– Serial Number: 6789 = indicates this specific SSN was approximately the 6,789th number issued sequentially in the 153-45 group block

So while the 153 doesn’t reveal birthplace, it provides some contextual clues about when and where this number was issued, which can aid identification and validation. The uniqueness of the 9 digit code links the number to the original application.

Strategies for Estimating Birth Location

Since Social Security numbers alone do not reliably indicate birth state except in a minority of straightforward cases, here are some strategies genealogists and researchers could use instead to attempt to narrow down individuals’ likely state of birth:

Search historical records

– Birth certificates
– Baptismal records
– Family bible notations
– Birth announcements in newspapers
– Early school registration records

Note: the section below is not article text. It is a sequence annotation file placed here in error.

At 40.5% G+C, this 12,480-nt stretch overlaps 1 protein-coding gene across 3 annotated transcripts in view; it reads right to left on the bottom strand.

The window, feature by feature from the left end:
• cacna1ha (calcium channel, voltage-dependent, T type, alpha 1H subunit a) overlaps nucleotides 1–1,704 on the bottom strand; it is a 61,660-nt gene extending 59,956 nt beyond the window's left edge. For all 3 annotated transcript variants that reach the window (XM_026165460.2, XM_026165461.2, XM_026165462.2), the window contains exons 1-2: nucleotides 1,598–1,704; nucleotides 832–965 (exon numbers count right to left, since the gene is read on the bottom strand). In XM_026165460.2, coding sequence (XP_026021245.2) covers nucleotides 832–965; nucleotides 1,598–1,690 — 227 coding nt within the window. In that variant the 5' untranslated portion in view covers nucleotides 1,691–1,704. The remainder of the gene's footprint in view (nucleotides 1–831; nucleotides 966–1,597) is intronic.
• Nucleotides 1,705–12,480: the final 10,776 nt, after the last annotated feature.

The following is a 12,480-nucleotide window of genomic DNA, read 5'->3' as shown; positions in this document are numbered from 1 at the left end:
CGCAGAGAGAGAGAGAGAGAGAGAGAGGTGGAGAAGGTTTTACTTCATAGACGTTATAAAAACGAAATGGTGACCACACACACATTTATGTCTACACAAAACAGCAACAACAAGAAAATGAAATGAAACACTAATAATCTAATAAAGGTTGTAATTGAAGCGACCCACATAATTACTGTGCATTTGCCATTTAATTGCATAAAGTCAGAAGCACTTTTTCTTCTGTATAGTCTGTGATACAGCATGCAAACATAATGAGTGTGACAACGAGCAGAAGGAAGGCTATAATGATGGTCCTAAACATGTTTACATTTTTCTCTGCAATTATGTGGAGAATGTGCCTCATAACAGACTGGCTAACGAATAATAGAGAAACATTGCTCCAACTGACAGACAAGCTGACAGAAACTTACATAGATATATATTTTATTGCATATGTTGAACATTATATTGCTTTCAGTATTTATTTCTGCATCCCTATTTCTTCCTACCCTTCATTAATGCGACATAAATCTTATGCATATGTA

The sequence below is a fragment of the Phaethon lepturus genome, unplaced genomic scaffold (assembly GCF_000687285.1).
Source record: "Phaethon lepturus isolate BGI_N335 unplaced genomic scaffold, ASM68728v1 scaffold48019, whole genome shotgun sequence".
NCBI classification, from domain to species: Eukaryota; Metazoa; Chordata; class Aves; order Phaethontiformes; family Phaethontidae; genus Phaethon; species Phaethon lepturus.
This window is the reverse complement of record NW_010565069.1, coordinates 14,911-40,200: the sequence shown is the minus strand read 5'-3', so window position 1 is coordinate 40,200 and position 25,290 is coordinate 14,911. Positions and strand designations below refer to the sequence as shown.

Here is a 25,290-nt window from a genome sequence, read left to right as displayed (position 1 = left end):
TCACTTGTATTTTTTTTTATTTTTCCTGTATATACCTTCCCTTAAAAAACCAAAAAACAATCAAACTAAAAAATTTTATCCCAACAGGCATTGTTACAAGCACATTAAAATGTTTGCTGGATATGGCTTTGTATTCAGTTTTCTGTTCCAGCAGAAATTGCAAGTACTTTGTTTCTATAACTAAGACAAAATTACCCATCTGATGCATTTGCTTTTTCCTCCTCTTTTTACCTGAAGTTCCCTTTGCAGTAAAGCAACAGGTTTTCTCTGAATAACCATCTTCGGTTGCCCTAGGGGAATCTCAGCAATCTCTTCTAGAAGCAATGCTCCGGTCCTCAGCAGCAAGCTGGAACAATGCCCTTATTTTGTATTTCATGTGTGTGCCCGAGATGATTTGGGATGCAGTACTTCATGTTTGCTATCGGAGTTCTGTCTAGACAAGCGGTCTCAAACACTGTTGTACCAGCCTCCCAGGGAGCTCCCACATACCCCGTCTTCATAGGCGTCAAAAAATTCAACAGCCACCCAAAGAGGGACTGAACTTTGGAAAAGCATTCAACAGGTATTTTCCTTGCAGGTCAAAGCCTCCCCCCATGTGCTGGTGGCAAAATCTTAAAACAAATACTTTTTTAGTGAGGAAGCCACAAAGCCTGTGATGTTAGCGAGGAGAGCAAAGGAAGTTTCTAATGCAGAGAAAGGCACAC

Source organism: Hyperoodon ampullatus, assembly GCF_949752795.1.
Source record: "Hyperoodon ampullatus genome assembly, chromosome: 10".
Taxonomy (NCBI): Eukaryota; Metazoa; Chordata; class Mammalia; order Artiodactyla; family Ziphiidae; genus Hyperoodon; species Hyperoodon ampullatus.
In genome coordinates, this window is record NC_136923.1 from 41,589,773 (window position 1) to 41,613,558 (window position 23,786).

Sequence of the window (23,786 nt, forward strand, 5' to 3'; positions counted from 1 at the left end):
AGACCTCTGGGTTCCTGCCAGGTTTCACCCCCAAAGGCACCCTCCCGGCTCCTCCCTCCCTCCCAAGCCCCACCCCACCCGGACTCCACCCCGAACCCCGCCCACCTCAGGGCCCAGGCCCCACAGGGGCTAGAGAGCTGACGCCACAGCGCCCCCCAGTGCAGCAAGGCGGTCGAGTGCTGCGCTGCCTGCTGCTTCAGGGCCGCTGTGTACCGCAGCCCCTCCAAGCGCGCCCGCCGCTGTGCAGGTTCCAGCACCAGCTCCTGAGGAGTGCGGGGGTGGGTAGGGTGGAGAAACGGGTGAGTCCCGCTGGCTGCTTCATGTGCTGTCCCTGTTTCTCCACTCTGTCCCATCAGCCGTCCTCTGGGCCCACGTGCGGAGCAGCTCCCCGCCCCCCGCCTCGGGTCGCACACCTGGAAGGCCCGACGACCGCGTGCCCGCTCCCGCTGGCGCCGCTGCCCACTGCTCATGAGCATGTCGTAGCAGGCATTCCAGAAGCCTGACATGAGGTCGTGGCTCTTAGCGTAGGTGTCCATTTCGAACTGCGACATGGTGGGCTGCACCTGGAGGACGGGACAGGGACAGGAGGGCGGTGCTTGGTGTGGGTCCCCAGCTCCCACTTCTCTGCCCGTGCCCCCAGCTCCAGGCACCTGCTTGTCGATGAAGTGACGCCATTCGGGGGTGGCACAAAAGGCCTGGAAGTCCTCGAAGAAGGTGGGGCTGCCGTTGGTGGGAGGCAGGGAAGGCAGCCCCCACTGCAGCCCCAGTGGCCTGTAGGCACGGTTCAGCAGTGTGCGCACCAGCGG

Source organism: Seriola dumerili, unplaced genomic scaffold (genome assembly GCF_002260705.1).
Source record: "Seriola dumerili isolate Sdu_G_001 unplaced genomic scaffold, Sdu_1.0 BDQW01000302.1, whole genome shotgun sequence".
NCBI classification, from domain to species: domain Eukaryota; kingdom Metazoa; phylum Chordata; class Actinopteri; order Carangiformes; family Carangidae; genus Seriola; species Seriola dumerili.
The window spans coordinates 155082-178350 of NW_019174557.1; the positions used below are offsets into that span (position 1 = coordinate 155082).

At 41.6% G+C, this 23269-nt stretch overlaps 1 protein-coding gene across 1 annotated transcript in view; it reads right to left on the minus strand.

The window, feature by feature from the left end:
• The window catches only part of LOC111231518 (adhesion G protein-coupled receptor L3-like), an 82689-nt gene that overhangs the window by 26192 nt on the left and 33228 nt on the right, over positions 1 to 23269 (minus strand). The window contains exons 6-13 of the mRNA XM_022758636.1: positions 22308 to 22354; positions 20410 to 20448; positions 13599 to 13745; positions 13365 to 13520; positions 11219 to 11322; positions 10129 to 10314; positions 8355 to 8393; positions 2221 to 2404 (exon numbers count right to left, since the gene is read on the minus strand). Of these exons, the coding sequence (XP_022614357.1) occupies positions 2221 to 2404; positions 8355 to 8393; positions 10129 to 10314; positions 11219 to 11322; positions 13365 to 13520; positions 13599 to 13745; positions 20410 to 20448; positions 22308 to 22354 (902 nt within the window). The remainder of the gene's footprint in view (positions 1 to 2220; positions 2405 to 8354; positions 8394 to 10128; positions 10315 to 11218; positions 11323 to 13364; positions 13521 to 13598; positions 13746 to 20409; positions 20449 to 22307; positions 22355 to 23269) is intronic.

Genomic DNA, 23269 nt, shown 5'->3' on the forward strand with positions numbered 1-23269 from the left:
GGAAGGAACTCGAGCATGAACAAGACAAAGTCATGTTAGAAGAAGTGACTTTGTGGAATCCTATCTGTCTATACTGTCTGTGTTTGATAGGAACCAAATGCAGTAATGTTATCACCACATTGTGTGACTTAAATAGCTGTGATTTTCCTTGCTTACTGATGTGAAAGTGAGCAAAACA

– Early childhood census records

These types of primary source records can provide definitive documentation of birthplace.

Look for immigration or residency documentation

For foreign-born individuals, look for:

– Passenger arrival records
– Visas or green cards showing year of relocation
– Naturalization paperwork

These can provide information on year and port of immigration to estimate likely timeline and state of Social Security number application.

Consider family migration patterns

– Birth locations of parents and older siblings
– Locations of grandparents, aunts/uncles to identify family origins
– Residences during adulthood can indicate where they lived when applying for a number

Filling in family history can provide contextual clues about movement and locations.

Research based on age